Visiting Bent’s Fort
Earlier this fall I spent a few days in Colorado at a book trade show, and then took the long, scenic route home by traveling south to Pueblo then east to LaJunta before eventually turning north back toward home. My chosen destination was Bent’s Old Fort, one of the truly great places in the American West.
Built and managed by William Bent, in partnership with his brother Charles, and Ceran St. Vrain, this fort on the Arkansas River became the most important place in southern Colorado during the first half of the 19th century. The fort was a trade center for Southern Plains Indians, particularly the Cheyennes after William Bent married Owl Women, and for travelers on the Santa Fe Trail. It became a way station for fur trappers, freighters, soldiers, and Indians.
The western personalities who spent time at Bent’s Fort are legion. Certainly there were the Bent brothers themselves. Charles, the eldest, William, George, and Robert. Kit Carson was here, as was John C. Fremont, and the lesser known John James Abert, a topographer. In 1846 Stephen Watts Kearny brought his Army of the West to Bent’s Fort en route to Santa Fe and a place in history as the commander who took Santa Fe without firing a shot.
Irish immigrant Thomas Fitzpatrick, who established himself in the mountain fur trade after signing on with William Ashley to head into the West in search of beaver in 1823, later owned Rocky Mountain Fur Company.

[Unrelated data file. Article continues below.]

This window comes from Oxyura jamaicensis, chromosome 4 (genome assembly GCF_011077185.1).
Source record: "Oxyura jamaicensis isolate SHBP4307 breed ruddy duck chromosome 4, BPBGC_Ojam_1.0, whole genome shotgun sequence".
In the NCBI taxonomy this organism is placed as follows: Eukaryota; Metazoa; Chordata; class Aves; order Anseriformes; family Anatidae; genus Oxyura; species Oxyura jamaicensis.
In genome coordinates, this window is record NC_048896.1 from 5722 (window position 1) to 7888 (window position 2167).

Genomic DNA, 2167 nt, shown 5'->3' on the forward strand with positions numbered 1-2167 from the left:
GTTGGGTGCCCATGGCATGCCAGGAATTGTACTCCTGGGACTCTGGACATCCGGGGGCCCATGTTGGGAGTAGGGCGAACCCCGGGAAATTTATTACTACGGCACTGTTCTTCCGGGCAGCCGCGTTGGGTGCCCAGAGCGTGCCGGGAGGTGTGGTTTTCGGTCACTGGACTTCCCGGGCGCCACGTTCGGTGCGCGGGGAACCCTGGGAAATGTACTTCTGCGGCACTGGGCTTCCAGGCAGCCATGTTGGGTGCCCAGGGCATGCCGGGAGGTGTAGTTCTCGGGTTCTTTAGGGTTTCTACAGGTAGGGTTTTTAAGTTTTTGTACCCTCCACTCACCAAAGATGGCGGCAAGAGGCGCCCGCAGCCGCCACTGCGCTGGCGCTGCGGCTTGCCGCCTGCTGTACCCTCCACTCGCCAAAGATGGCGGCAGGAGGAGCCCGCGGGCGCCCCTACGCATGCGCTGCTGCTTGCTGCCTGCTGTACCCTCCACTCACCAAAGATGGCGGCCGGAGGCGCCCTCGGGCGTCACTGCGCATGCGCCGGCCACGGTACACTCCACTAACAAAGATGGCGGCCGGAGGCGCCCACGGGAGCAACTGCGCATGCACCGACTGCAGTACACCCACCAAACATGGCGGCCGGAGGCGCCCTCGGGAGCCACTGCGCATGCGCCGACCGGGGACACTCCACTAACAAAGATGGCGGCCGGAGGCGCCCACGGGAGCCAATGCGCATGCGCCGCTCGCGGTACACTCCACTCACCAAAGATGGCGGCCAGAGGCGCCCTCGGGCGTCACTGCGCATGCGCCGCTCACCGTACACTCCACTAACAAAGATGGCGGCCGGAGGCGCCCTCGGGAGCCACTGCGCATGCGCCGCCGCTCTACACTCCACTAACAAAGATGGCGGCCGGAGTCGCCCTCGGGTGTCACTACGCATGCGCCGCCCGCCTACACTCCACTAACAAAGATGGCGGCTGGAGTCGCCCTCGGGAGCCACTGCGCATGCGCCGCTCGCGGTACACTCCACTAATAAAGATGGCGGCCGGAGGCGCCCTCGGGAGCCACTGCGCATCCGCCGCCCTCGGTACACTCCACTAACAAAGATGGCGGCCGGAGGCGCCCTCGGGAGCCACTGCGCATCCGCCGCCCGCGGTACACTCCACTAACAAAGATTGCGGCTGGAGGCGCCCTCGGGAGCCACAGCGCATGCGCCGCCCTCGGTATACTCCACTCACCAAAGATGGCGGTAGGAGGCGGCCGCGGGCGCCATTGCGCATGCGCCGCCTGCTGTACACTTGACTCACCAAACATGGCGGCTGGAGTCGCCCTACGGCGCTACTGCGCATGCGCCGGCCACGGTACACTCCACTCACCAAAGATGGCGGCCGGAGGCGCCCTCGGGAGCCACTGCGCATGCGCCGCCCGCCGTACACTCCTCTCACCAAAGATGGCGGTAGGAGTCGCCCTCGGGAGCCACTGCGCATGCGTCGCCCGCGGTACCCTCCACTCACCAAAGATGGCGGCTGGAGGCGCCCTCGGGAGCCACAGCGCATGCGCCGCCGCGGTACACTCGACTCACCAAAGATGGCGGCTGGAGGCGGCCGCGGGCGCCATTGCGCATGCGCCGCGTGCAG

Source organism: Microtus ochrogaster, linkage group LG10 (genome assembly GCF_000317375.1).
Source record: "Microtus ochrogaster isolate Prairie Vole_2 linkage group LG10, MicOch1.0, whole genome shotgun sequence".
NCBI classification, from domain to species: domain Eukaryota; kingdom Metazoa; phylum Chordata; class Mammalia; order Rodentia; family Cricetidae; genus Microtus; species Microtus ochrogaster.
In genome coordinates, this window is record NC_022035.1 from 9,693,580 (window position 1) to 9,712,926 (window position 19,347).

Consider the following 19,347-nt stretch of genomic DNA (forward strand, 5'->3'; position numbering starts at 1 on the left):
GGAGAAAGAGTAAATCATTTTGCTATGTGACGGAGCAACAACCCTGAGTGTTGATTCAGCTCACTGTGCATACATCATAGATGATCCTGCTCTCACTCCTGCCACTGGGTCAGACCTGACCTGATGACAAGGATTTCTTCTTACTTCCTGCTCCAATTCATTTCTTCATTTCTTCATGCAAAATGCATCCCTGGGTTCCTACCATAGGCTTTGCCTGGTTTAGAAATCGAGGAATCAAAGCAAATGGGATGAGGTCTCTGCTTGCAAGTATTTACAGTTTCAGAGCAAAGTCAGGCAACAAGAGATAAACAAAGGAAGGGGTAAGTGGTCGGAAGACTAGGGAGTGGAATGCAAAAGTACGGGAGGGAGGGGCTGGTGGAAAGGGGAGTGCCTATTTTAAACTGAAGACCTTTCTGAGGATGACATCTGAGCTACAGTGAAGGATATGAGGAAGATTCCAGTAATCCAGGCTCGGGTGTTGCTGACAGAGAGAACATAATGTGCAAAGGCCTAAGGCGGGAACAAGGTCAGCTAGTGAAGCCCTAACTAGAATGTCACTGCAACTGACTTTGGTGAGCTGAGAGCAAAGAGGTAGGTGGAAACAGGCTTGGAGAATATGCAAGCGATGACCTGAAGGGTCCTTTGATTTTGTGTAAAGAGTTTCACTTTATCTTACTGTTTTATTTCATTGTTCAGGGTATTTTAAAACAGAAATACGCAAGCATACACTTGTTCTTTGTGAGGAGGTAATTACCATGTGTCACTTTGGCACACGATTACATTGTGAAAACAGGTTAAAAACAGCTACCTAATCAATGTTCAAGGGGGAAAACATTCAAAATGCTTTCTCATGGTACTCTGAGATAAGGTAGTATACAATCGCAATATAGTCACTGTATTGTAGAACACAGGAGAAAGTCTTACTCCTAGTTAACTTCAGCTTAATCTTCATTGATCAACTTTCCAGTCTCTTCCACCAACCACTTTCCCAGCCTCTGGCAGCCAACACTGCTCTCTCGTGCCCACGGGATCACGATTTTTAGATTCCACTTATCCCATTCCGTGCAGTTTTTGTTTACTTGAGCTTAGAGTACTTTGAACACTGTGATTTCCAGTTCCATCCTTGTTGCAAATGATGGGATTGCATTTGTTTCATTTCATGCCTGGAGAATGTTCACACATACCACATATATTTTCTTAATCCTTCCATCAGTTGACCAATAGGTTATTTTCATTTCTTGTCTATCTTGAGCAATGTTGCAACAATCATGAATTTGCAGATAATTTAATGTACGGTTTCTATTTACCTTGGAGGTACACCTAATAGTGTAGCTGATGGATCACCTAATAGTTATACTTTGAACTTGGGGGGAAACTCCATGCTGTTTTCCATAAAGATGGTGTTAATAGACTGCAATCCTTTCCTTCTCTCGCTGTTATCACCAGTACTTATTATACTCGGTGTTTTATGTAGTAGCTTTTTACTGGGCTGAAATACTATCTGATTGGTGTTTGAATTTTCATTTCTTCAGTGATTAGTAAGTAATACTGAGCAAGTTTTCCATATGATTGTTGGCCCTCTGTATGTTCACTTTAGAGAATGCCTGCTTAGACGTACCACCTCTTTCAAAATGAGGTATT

In 1844 he was with Fremont and Carson as they traveled through the Great Basin, across present southern Wyoming, and then headed south into Colorado. They would travel through North Park, Middle Park, South Park, and follow the Arkansas to Bents Fort.
Fitzpatrick was already familiar with the post, having hauled goods on the Santa Fe Trail in 1831. He guided Kearny here in 1846, but was not with him during the Mexican-American War, instead taking messages to Washington, D. C., where he received an appointment as Indian Agent for the Upper Platte and Arkansas rivers.
Fitzpatrick, who had longstanding relations with the various tribes, settled in at Bents Fort, conducting business from his small office/quarters.
William Bent eventually abandoned”some say burned”Bents Fort. But the site is now owned by the National Park Service and the adobe structure has been rebuilt.
I arrived there shortly after it opened on a Sunday morning in September to find it wonderfully empty. Now, indeed, to really appreciate what Bents Fort was in its heyday, you’d need to be there during one of the many reenactments held throughout the year when it is bustling with trappers, traders, emigrants, freighters, soldiers, Indians and the like. But I loved the feeling of having the place almost all to myself. When I first arrived there was one Park Service interpreter, a black cat, and a peacock. It was quiet and I could enjoy the ambiance of the fort without the intrusion of 21st century hustle-bustle. I enjoyed the interpretive film, visited the gift shop, and explored the nooks and crannies of the many rooms.
Before I departed, some three hours after I arrived, more visitors had come to the fort, and of course I spotted more fort animals as well. With half a dozen other people there, I began to feel crowded so departed for lunch in LaJunta and then the long drive toward home.
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